Housing advocates in the Plateau are warning renters to read up on their rights after a group of tenants agreed to a landlord’s request to move out.

The homes in question were in three six-plexes on L’Esplanade. The landlord told the tenants that due to needed renovations, they would have to move out with little to no compensation.

“Someone who had access to a lawyer obtained $10,000,” said Amir Khadir, the Quebec Solidaire MNA for the neighbourhood. “Some others were offered only three months of compensation.”

Khadir said this incident is not isolated and that he has seen landlords use renovations as a way to get rid of tenants and then double or triple the rent for new occupants.

“That’s very common,” he said. “In some other situations, they find all other sorts of way to circumvent the law and transform them into condos.”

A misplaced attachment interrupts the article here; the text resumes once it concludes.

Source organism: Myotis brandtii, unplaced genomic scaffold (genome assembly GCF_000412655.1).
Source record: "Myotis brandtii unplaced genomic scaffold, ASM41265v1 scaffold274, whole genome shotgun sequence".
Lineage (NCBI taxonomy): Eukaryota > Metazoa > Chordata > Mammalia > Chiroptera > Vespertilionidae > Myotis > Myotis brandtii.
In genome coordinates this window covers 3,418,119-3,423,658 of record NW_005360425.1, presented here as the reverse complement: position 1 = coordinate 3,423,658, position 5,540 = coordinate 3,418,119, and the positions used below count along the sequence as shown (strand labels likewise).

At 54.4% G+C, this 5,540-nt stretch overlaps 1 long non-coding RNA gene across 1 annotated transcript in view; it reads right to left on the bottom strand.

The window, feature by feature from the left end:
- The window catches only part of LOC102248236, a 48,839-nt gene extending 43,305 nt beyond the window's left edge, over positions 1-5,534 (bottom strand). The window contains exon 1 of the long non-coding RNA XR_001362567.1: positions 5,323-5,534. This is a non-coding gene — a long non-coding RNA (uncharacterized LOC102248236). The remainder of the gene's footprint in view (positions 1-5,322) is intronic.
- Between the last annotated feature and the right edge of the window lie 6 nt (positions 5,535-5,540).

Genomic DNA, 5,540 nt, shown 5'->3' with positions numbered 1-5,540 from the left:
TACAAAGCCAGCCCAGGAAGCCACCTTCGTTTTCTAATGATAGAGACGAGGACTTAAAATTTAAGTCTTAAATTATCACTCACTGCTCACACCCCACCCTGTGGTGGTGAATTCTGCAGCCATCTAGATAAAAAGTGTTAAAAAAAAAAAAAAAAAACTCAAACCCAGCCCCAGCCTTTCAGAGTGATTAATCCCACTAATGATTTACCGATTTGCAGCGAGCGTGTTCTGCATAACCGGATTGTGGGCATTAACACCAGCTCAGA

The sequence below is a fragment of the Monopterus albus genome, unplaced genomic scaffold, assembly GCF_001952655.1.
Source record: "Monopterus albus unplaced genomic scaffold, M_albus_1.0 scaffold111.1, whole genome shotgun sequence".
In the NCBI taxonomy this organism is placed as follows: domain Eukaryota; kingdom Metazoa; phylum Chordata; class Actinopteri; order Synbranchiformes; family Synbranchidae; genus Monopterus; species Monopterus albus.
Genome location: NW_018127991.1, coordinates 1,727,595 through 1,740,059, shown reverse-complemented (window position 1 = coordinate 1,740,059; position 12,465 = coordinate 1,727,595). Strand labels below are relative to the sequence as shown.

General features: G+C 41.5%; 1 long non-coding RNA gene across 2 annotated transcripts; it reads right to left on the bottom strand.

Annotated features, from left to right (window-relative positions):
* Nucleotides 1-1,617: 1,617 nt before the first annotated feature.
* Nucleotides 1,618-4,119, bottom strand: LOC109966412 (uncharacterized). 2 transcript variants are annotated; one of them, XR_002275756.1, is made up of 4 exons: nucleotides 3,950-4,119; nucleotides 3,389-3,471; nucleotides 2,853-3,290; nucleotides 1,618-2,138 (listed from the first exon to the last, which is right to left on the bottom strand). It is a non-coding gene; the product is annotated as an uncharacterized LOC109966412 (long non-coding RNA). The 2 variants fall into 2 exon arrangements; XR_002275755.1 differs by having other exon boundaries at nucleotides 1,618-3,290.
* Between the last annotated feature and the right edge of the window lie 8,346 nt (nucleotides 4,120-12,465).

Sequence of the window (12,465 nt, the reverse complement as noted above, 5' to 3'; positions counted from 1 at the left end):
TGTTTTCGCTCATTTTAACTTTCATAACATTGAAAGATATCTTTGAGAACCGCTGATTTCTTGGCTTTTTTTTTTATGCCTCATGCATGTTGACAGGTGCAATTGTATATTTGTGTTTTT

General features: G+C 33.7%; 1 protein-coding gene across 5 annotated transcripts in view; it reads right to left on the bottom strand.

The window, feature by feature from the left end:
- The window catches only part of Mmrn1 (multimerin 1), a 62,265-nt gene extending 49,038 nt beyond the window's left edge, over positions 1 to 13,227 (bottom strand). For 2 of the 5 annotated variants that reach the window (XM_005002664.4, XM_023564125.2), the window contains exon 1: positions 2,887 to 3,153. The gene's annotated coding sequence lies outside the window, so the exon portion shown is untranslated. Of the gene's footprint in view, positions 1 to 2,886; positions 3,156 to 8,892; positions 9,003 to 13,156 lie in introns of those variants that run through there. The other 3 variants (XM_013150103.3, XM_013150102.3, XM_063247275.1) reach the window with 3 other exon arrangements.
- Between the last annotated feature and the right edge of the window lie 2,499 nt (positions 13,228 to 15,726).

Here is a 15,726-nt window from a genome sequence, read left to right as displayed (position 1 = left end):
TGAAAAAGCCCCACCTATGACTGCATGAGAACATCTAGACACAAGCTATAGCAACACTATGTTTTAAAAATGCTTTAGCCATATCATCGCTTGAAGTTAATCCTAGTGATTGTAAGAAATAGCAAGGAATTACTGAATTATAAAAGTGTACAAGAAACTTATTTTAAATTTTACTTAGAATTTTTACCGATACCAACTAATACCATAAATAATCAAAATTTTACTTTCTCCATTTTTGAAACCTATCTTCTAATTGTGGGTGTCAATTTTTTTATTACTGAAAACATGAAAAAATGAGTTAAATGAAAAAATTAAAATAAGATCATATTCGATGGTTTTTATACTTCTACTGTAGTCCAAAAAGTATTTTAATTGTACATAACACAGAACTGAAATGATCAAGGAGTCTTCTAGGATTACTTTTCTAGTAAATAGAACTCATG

Gabrielle Renaud, a spokesperson for the Plateau’s housing committee said some tenants filed complaints with the rental board but signed agreements to move after being given compensation offers by the landlord.

“If you do that, the tenants don’t know their rights,” she said, adding that the lack of maintenance in the buildings over the years gave the tenants little choice but to leave.

“We think it’s immoral to do that for the tenants who are living there for 18, 25, even 45 years,” she said.

One such couple had been living in their apartment for more than four decades and said the only renovations done in the past 30 years were by them.

Khadir’s party is seeking to change the law in Quebec to oblige landlords to offer tenants an equivalent housing when renovations are required.

“Quebec Solidaire is now promoting a new bill, which is called Bill 492, in order to protect tenants that are seniors,” he said.